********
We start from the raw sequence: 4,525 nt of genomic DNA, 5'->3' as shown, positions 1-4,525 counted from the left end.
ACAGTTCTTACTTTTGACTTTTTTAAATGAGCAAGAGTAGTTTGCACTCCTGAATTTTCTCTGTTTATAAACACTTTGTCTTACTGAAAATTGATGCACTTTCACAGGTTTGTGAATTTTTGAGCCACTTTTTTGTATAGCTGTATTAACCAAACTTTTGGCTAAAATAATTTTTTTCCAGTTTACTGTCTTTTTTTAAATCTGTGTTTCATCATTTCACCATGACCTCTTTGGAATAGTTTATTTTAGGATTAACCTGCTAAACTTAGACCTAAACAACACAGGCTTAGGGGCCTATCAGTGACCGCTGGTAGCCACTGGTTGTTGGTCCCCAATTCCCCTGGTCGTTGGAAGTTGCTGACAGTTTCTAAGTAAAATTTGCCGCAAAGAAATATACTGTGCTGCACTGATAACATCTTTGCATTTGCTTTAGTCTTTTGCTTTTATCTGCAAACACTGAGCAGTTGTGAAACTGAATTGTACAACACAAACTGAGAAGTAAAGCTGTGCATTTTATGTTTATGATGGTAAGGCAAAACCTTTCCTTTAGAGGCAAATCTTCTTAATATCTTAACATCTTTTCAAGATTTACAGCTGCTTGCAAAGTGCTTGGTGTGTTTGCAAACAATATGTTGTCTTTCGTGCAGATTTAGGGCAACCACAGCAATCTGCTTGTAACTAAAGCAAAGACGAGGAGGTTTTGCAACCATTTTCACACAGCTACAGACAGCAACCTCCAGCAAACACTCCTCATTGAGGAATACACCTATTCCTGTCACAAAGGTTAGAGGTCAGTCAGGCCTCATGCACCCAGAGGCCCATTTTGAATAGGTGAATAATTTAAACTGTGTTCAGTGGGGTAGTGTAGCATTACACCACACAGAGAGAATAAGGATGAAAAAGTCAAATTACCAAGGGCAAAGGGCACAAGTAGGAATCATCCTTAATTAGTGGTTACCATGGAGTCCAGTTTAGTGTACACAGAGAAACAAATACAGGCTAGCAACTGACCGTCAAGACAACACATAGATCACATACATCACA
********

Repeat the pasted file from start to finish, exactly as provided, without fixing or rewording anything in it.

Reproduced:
We start from the raw sequence: 4,525 nt of genomic DNA, 5'->3' as shown, positions 1-4,525 counted from the left end.
ACAGTTCTTACTTTTGACTTTTTTAAATGAGCAAGAGTAGTTTGCACTCCTGAATTTTCTCTGTTTATAAACACTTTGTCTTACTGAAAATTGATGCACTTTCACAGGTTTGTGAATTTTTGAGCCACTTTTTTGTATAGCTGTATTAACCAAACTTTTGGCTAAAATAATTTTTTTCCAGTTTACTGTCTTTTTTTAAATCTGTGTTTCATCATTTCACCATGACCTCTTTGGAATAGTTTATTTTAGGATTAACCTGCTAAACTTAGACCTAAACAACACAGGCTTAGGGGCCTATCAGTGACCGCTGGTAGCCACTGGTTGTTGGTCCCCAATTCCCCTGGTCGTTGGAAGTTGCTGACAGTTTCTAAGTAAAATTTGCCGCAAAGAAATATACTGTGCTGCACTGATAACATCTTTGCATTTGCTTTAGTCTTTTGCTTTTATCTGCAAACACTGAGCAGTTGTGAAACTGAATTGTACAACACAAACTGAGAAGTAAAGCTGTGCATTTTATGTTTATGATGGTAAGGCAAAACCTTTCCTTTAGAGGCAAATCTTCTTAATATCTTAACATCTTTTCAAGATTTACAGCTGCTTGCAAAGTGCTTGGTGTGTTTGCAAACAATATGTTGTCTTTCGTGCAGATTTAGGGCAACCACAGCAATCTGCTTGTAACTAAAGCAAAGACGAGGAGGTTTTGCAACCATTTTCACACAGCTACAGACAGCAACCTCCAGCAAACACTCCTCATTGAGGAATACACCTATTCCTGTCACAAAGGTTAGAGGTCAGTCAGGCCTCATGCACCCAGAGGCCCATTTTGAATAGGTGAATAATTTAAACTGTGTTCAGTGGGGTAGTGTAGCATTACACCACACAGAGAGAATAAGGATGAAAAAGTCAAATTACCAAGGGCAAAGGGCACAAGTAGGAATCATCCTTAATTAGTGGTTACCATGGAGTCCAGTTTAGTGTACACAGAGAAACAAATACAGGCTAGCAACTGACCGTCAAGACAACACATAGATCACATACATCACA